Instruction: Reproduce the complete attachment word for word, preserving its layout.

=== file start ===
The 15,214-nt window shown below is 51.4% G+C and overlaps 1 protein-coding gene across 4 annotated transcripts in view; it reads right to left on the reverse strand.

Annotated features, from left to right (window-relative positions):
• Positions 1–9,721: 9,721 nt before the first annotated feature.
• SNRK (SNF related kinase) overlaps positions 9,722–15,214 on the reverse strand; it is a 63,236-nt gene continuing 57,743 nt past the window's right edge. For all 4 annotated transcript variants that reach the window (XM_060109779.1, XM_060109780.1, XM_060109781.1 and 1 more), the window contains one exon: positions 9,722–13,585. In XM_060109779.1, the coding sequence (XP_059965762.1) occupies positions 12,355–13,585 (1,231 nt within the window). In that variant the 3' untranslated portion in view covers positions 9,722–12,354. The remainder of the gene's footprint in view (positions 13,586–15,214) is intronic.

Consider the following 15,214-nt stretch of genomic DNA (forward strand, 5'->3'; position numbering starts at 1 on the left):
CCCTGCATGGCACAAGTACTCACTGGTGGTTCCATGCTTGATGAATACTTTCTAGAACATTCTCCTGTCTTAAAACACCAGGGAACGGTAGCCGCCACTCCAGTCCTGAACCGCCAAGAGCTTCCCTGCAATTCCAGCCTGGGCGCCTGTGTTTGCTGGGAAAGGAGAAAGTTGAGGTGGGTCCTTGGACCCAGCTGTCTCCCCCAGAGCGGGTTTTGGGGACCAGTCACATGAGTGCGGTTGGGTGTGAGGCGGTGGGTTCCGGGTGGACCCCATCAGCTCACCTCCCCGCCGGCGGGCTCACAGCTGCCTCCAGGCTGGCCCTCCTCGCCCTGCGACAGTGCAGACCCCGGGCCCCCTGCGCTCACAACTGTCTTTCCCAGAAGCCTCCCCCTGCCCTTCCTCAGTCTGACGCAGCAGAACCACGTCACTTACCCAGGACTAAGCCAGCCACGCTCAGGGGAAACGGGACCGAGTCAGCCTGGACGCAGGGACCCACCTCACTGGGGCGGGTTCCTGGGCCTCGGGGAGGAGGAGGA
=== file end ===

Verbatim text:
The 15,214-nt window shown below is 51.4% G+C and overlaps 1 protein-coding gene across 4 annotated transcripts in view; it reads right to left on the reverse strand.

Annotated features, from left to right (window-relative positions):
• Positions 1–9,721: 9,721 nt before the first annotated feature.
• SNRK (SNF related kinase) overlaps positions 9,722–15,214 on the reverse strand; it is a 63,236-nt gene continuing 57,743 nt past the window's right edge. For all 4 annotated transcript variants that reach the window (XM_060109779.1, XM_060109780.1, XM_060109781.1 and 1 more), the window contains one exon: positions 9,722–13,585. In XM_060109779.1, the coding sequence (XP_059965762.1) occupies positions 12,355–13,585 (1,231 nt within the window). In that variant the 3' untranslated portion in view covers positions 9,722–12,354. The remainder of the gene's footprint in view (positions 13,586–15,214) is intronic.

Consider the following 15,214-nt stretch of genomic DNA (forward strand, 5'->3'; position numbering starts at 1 on the left):
CCCTGCATGGCACAAGTACTCACTGGTGGTTCCATGCTTGATGAATACTTTCTAGAACATTCTCCTGTCTTAAAACACCAGGGAACGGTAGCCGCCACTCCAGTCCTGAACCGCCAAGAGCTTCCCTGCAATTCCAGCCTGGGCGCCTGTGTTTGCTGGGAAAGGAGAAAGTTGAGGTGGGTCCTTGGACCCAGCTGTCTCCCCCAGAGCGGGTTTTGGGGACCAGTCACATGAGTGCGGTTGGGTGTGAGGCGGTGGGTTCCGGGTGGACCCCATCAGCTCACCTCCCCGCCGGCGGGCTCACAGCTGCCTCCAGGCTGGCCCTCCTCGCCCTGCGACAGTGCAGACCCCGGGCCCCCTGCGCTCACAACTGTCTTTCCCAGAAGCCTCCCCCTGCCCTTCCTCAGTCTGACGCAGCAGAACCACGTCACTTACCCAGGACTAAGCCAGCCACGCTCAGGGGAAACGGGACCGAGTCAGCCTGGACGCAGGGACCCACCTCACTGGGGCGGGTTCCTGGGCCTCGGGGAGGAGGAGGA